Posts tagged “StorSimple

StorSimple 8k software release 4.0

Around mid February 2017, Microsoft released StorSimple software version 4.0 (17820). This is a release that includes firmware and driver updates that require using Maintenance mode and the serial console.

Using this PowerShell script to save the Version 4.0 cmdlets and compare them to Version 3.0, I got:


Trying the new cmdlets, the Get-HCSControllerReplacementStatus cmdlet returns a message like:


The Get-HCSRehydrationJob returns no output (no restore jobs are running)

The Invoke-HCSDisgnostics seems pretty useful and returns output similar to:


The cmdlet takes a little while to run. In this case it took 14 minutes and 38 seconds:


It returns data from its several sections like;

System Information section:


This is output similar to what we get from the Get-HCSSystem cmdlet for both controllers.

Update Availability section:


This is output similar to Get-HCSUpdateAvailability cmdlet, although the MaintenanceModeUpdatesTitle property is empty !!??


Cluster Information section:


This is new exposed information. I’m guessing this is the output of some Get-HCSCluster cmdlet, but this is pure speculation on my part. I’m also guessing that this is a list of clustered roles in a traditional Server 2012 R2 failover cluster.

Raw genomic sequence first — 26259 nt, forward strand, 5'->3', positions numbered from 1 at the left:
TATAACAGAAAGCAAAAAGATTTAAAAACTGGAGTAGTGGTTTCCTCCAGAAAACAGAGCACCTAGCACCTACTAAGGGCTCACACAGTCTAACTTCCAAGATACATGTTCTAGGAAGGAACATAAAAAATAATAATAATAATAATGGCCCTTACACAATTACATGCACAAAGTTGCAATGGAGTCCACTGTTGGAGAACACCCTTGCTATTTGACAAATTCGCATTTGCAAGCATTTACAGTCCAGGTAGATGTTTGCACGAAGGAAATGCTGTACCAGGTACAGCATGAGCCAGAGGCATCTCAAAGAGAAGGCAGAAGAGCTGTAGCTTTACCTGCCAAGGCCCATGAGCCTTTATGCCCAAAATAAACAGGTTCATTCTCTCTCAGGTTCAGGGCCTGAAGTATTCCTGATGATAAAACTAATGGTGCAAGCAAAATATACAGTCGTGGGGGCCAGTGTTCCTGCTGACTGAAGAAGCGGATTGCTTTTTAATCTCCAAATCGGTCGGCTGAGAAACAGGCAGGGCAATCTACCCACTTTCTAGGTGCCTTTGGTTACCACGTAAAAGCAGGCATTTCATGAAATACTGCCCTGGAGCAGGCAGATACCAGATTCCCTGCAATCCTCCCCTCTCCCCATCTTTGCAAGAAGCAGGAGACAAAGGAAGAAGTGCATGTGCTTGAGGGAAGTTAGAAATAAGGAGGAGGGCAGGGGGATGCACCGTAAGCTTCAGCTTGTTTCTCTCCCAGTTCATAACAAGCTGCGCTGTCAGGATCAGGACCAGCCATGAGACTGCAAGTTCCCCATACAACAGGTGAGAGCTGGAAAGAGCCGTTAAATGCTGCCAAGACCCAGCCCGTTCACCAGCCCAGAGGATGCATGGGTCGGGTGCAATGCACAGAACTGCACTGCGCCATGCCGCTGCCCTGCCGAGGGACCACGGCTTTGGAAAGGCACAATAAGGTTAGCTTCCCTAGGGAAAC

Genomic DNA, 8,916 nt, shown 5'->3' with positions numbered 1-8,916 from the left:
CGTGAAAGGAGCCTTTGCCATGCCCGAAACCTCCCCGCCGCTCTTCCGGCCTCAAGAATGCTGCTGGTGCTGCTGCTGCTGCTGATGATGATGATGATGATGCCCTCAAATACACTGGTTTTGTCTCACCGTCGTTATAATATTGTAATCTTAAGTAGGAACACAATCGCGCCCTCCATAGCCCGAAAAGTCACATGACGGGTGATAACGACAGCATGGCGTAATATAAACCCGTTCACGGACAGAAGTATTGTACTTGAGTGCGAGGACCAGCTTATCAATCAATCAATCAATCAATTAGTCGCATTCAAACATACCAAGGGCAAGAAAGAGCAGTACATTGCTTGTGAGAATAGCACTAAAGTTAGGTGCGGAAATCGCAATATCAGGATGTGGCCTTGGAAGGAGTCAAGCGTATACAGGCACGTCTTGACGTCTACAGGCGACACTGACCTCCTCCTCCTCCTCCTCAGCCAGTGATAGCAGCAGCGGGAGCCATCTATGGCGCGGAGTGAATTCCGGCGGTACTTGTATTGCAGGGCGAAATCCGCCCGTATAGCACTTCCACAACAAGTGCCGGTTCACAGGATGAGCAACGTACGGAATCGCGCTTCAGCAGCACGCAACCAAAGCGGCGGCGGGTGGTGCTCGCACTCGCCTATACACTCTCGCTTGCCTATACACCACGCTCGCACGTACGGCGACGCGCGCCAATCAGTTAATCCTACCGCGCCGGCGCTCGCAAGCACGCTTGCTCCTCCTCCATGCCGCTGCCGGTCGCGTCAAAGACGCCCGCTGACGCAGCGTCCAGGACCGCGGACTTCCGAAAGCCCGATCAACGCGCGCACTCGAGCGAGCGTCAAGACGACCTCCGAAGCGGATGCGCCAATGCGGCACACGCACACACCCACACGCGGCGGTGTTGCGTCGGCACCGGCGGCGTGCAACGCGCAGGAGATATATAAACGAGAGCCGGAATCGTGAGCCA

Service Information section:


This is also new exposed information. Get-Service is not an exposed cmdlet.

Failed Hardware Components section:


This is new exposed information. This device is in good working order, so this list may be false warnings.

Firmware Information section:


This output is similar to what we get from Get-HCSFirmwareVersion cmdlet

Network Diagnostics section:


Most of this information is not new, but it’s nicely bundled into one section.

Performance Diagnostics section:


Finally, this section provides new information about read and write latency to the configured Azure Storage accounts.

The full list of exposed cmdlets in Version 4.0 is:


StorSimple 8k series as a backup target?

19 December 2016

After a conference call with Microsoft Azure StorSimple product team, they explained:

  •  “The maximum recommended full backup size when using an 8100 as a primary backup target is 10TiB. The maximum recommended full backup size when using an 8600 as a primary backup target is 20TiB”
  • “Backups will be written to array, such that they reside entirely within the local storage capacity”

Microsoft acknowledge the difficulty resulting from the maximum provisionable space being 200 TB on an 8100 device, which limits the ability to over-provision thin-provisioned tiered iSCSI volumes when expecting significant deduplication/compression savings with long term backup copy job Veeam files for example.


  • When used as a primary backup target, StorSimple 8k devices are intended for SMB clients with backup files under 10TB/20TB for the 8100/8600 models respectively
  •  Compared to using an Azure A4 VM with attached disks (page blobs), StorSimple provides 7-22% cost savings over 5 years

15 December 2016